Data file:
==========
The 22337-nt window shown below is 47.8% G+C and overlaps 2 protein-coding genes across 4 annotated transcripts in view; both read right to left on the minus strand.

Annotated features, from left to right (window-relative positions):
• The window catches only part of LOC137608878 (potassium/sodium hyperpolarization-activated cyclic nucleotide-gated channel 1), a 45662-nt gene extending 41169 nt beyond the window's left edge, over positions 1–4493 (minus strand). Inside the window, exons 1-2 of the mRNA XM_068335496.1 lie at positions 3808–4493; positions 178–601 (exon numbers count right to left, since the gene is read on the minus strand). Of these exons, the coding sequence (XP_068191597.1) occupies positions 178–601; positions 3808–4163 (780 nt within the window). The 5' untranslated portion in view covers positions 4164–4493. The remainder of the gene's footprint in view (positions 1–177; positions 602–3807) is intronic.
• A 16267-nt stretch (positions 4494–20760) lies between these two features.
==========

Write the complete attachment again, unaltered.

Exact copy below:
The 22337-nt window shown below is 47.8% G+C and overlaps 2 protein-coding genes across 4 annotated transcripts in view; both read right to left on the minus strand.

Annotated features, from left to right (window-relative positions):
• The window catches only part of LOC137608878 (potassium/sodium hyperpolarization-activated cyclic nucleotide-gated channel 1), a 45662-nt gene extending 41169 nt beyond the window's left edge, over positions 1–4493 (minus strand). Inside the window, exons 1-2 of the mRNA XM_068335496.1 lie at positions 3808–4493; positions 178–601 (exon numbers count right to left, since the gene is read on the minus strand). Of these exons, the coding sequence (XP_068191597.1) occupies positions 178–601; positions 3808–4163 (780 nt within the window). The 5' untranslated portion in view covers positions 4164–4493. The remainder of the gene's footprint in view (positions 1–177; positions 602–3807) is intronic.
• A 16267-nt stretch (positions 4494–20760) lies between these two features.